Where to Find Them: On specific transcontinental routes, which can be found here. They have also been spotted on some international routes, such as Boston (BOS) to Paris (CDG) in the slower winter season.

6. Herringbone

The herringbone seat is the worst long-haul product Delta flies and is usually found on the longest-haul flights it has, such as Atlanta to Johannesburg (JNB). It’s an old product and the carrier has begun to replace it with the Delta One Suite. Every seat faces toward the aisle and is set up in a 1-2-1 configuration. They all lack any form of personal storage space, have small IFE screens and are so packed together you’ll feel like you’re sitting on the lap of the person next to you.

Where to Find Them: These seats are luckily only aboard the company’s not-yet-retrofitted 777. You can easily spot them during booking, as they will not offer Delta One Suites. Refreshed 777s are all equipped with suites.

7. Delta Premium Select


Along with the Delta One Suite, Delta announced a new cabin — premium economy, or as the carrier likes to call it, Premium Select. Each seat comes with its own footrest, power port, adjustable headrest and a large IFE screen. These seats are set up in a dense 2-4-2 configuration — to compare, the American Airlines 787 is set up in a 2-3-2 configuration and the A350 and 787 have an almost identical cabin width. One interesting thing to note: When you’re redeeming miles for a Premium Select seat, your domestic connection will be in first class rather than coach.

Where to Find Them: This product debuted in October 2017 with the arrival of the A350 in the fleet, and you can read our review here. The seats are also being fitted onto the 777, and we also reviewed it.

Delta Premium Select on an Airbus A330-900neo (Photo by Darren Murph)
Delta Premium Select on an Airbus A330-900neo (Photo by Darren Murph)

Since July 2019, Delta’s Airbus A330-900neo (A339) offers Premium Select as well, with its iteration adding memory foam seats and a water bottle holder. You can read our review between Shanghai and Seattle here.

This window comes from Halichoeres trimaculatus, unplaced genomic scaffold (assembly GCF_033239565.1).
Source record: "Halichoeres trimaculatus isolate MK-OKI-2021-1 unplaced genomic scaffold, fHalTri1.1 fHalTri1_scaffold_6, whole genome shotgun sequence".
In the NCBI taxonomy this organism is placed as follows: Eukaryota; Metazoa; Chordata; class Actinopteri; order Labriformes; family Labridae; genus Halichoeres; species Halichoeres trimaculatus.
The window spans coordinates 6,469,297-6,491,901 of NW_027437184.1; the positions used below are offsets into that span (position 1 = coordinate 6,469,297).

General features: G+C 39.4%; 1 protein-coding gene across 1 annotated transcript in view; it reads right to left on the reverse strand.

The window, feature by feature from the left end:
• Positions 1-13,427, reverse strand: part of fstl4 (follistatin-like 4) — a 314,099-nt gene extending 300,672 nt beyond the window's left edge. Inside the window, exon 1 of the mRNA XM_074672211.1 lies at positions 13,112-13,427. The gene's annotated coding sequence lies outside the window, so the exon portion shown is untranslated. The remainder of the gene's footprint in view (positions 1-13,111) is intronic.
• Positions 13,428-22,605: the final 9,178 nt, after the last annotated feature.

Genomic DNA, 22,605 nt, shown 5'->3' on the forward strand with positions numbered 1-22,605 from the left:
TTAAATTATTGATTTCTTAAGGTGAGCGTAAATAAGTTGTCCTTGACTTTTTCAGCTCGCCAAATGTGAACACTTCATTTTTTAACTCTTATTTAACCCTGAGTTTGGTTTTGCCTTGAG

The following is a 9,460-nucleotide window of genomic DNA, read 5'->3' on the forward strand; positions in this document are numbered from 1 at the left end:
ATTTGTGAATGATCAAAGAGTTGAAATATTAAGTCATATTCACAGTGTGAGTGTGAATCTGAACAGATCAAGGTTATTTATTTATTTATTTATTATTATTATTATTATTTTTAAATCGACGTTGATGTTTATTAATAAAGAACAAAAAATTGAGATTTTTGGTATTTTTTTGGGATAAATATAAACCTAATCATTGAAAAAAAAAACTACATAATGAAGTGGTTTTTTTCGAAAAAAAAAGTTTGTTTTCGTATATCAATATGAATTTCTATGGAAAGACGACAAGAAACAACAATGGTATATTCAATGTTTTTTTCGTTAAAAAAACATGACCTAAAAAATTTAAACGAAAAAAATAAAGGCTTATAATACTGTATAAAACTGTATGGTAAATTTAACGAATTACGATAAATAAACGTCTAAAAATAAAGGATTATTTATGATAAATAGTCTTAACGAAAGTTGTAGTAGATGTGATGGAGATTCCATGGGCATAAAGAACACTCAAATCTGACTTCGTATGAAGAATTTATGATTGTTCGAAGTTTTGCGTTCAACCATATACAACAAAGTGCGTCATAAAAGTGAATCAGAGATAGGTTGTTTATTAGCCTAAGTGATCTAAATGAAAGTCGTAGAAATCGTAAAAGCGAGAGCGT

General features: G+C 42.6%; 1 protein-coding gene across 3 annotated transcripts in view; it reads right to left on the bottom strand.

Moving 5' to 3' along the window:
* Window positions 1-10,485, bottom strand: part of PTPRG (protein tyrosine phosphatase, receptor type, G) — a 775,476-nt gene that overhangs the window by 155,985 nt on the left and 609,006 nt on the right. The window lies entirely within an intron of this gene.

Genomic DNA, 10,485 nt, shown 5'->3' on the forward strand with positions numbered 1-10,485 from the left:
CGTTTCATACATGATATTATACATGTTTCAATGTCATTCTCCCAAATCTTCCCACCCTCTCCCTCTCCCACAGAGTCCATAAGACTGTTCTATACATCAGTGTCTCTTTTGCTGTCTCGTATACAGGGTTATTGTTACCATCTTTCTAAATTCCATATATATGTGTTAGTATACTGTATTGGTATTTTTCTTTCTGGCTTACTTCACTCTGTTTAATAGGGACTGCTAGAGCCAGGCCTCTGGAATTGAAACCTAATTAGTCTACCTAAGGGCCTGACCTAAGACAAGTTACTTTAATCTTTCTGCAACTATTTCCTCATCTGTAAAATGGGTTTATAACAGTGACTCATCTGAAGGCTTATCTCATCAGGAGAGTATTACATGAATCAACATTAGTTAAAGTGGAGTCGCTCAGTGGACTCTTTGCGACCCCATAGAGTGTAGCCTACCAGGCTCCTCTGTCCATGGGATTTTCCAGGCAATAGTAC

Lastly, you’ll find Premium Select on refurbished Boeing 767-400ER (764) aircraft, which began trickling into Delta’s fleet in July 2019. You can read our impressions on the business class cabin here.

8. Delta Domestic First Class

First class seating aboard Delta's A220 (Photo by Darren Murph/The Points Guy)
First class seating aboard Delta’s A220 (Photo by Darren Murph/The Points Guy)

While Delta’s domestic first class is nothing to write home about, it’s perfectly acceptable on short hops. Delta’s domestic fleet is sizable, with everything from Boeing 717s to the new Airbus A220. Throw in regional jets like the CRJ900, operated by Delta Connection partners, and you have a mind-boggling array of options.

The Boeing 757 alone has a handful of variants on Delta, making it tough to pin down which domestic first class seat is superior. Generally speaking, we’d advise looking at seat maps of different aircraft type (e.g. a Boeing 757 or an Airbus A320) if you’re able to take both to your destination. There, you’ll find things like seat width and pitch for your specific flight, and you can also see if your plane has seatback entertainment.